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In the past twelve months, WORDtrans translated more than 553,000 words from and into Russian, highlighting how popular our Russian Translation Service is.
WORDtrans offers a fast, efficient and high quality Russian Translation Service for all your translation needs, to and from Russian. Our Russian Translation Services are project managed and carried out by native Russian translators who are professionally qualified both in linguistics and in their field of specialism. Russian translation texts are produced in a wide range of sectors, including electronics, engineering, pharmaceutical and financial, for a wide variety of purposes from market research and marketing, to websites, legal documents and manuals.
Languages are moving targets with new words and phrases constantly being added to cover advances in technology, trends and other innovations. The translators live in their country so they are totally on top of changes to language nuances and usage. In addition, our Russian translation service translators undergo a rigorous selection procedure and ongoing performance monitoring.
WORDtrans’ Russian Translation Services are totally dependable, with rapid turnaround to meet your deadlines and commitments. The technology we use ensures translation consistency, even when a team of translators works on a single large project or when translations are subsequently updated.
The WORDtrans edge for Russian translations to and from all language variations:
It can be said thatRussia’s cultural origins derive from Kievan Rus’, the medieval kingdom located in what is todayUkraineandBelarus. The Slavic state, whose capitalKievbecame the center of a trade route between Scandinavia andConstantinople, experienced a golden age during the 1000s. However, after suffering an economic decline with the falling off of several trade routes and political disintegration thanks to the growing influence of regional clans, it was invaded by the Mongols during the 1230s.
During this time, various regions vied to inherit the cultural and political legacy of Kievan Rus’. These includedNovgorod, whose establishment in 862 is seen as the traditional beginning of Russian history. After the 13th century, it wasMoscowthat becameRussia’s cultural centre and by the 18th century, the city lay at the centre of the huge Russian Empire, which now included Siberia, the Arctic, the Russian Far East, Central Asia and theCaucasus. The city ceased to beRussia’s capital in 1712, after the progressive Peter the Great foundedSaint Petersburgnear the Baltic coast.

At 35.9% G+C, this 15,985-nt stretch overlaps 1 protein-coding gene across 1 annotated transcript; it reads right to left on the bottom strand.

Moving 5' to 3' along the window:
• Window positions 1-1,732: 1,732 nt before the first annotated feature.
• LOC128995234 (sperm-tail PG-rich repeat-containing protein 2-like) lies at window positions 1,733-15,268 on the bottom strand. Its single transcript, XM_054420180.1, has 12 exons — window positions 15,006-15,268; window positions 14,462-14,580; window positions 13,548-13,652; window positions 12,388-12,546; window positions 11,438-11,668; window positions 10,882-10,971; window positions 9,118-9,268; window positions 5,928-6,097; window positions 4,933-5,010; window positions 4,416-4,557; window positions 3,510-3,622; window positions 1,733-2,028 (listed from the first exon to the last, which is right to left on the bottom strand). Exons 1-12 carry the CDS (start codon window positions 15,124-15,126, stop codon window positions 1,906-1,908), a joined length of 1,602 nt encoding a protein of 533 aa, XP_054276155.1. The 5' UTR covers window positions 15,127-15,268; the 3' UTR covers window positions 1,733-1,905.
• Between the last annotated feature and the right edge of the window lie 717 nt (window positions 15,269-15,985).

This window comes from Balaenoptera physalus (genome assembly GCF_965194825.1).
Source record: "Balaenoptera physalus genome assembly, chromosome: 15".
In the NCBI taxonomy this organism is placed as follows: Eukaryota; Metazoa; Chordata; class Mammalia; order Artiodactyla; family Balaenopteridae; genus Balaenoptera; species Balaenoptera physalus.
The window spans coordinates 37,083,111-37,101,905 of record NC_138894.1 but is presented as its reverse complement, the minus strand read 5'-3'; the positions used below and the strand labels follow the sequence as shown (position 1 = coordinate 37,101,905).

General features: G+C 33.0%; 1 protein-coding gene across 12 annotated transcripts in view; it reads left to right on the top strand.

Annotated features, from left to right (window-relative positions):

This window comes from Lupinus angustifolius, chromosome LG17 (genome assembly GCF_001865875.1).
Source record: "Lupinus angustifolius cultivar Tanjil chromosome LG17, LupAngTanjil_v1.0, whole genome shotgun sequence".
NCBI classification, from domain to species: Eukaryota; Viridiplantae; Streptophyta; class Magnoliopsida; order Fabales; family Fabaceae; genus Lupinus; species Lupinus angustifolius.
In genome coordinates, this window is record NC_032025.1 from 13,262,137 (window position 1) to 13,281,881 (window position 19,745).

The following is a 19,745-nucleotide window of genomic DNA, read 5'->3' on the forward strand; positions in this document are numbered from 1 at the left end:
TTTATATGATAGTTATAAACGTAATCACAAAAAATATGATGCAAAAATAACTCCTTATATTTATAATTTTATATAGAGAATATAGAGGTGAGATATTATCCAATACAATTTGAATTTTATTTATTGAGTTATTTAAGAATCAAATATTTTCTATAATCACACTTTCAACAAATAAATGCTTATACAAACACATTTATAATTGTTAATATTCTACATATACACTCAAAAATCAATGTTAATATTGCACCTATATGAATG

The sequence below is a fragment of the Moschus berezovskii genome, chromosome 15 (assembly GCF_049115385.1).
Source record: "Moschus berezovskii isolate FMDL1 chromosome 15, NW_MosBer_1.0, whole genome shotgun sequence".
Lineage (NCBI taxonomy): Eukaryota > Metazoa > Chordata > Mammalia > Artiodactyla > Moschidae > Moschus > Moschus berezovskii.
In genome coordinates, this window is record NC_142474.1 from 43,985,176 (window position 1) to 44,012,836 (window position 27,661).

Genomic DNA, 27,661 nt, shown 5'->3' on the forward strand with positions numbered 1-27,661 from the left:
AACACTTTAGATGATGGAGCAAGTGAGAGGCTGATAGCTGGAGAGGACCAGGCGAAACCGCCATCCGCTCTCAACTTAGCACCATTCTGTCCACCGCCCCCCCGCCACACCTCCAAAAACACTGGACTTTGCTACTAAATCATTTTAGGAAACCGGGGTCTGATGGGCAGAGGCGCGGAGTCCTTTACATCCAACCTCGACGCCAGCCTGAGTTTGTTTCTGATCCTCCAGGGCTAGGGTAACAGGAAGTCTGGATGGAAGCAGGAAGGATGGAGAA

After a period of expansion came economic disintegration, war weariness and general discontent. The autocratic and backward looking tsars brought about their downfall during the Russian Revolution in 1917. A coalition of liberals and socialists came to power initially, but a coup led by the Communist Bolsheviks resulted in Vladimir Lenin being placed at the head of the world’s first communist state. The Communists held power from then until 1991.
Between 1922 and 1945, the Union of Soviet Socialist Republics (USSR) absorbed 14 of its neighbouring states. Political repression was used to great effect by Lenin’s successor, Joseph Stalin, to maintain power over the USSR’s huge territory. However, his successor Nikita Khrushchev’s reforms, followed by economic stagnation, led to Mikhail Gorbachev’s reforms in the 1980s, widely known as perestroika. TheUSSR collapsed and Boris Yeltsin ledRussia into a new world of capitalism.
Russia:138 million. Capital:Moscow, 11.5 million
The Russian language is an Eastern Slavonic language that is spoken by approximately 300million people. It is the official language of theRussian Federationand is also spoken widely inUkraine,KazakhstanandBelarus. It ranks as the fifth most spoken language in the world, but is the most geographically widespread andEurope’s largest native language. Russian is one of the United Nations official languages.
Standard Russian originated around the beginning of the 18th century, having developed from the dialect spoken inMoscow. Along with his political and cultural changes, Peter the Great reformed the alphabet, adopting vocabulary fromWestern Europe. By 1800, much of the Russian gentry apparently spoke French daily. Leo Tolstoy’s War and Peace contains entire blocks of French text, published originally without translation.
At the end of the 18th century, Russian grammar was standardized, heralding a ‘Golden Age’ for Russian literature, with the likes of Gogol, Tolstoy and Dostoyevsky receiving worldwide acclaim. In the first part of the 19th century, Pushkin rejected archaic grammar and vocabulary, favouring the language of every day to express his literary sentiments. Since then, the language has changed little, though Russian prowess in science and technology has since given the language particular prestige.
Most Russians are very superstitious. One example is that if someone accidentally steps on another’s foot, it is common for the person who was stepped on to lightly step on the foot of the person who stepped first, thus avoiding future conflict with them!
Russia has 12 seas on its territory and the oldest mountains, the Urals.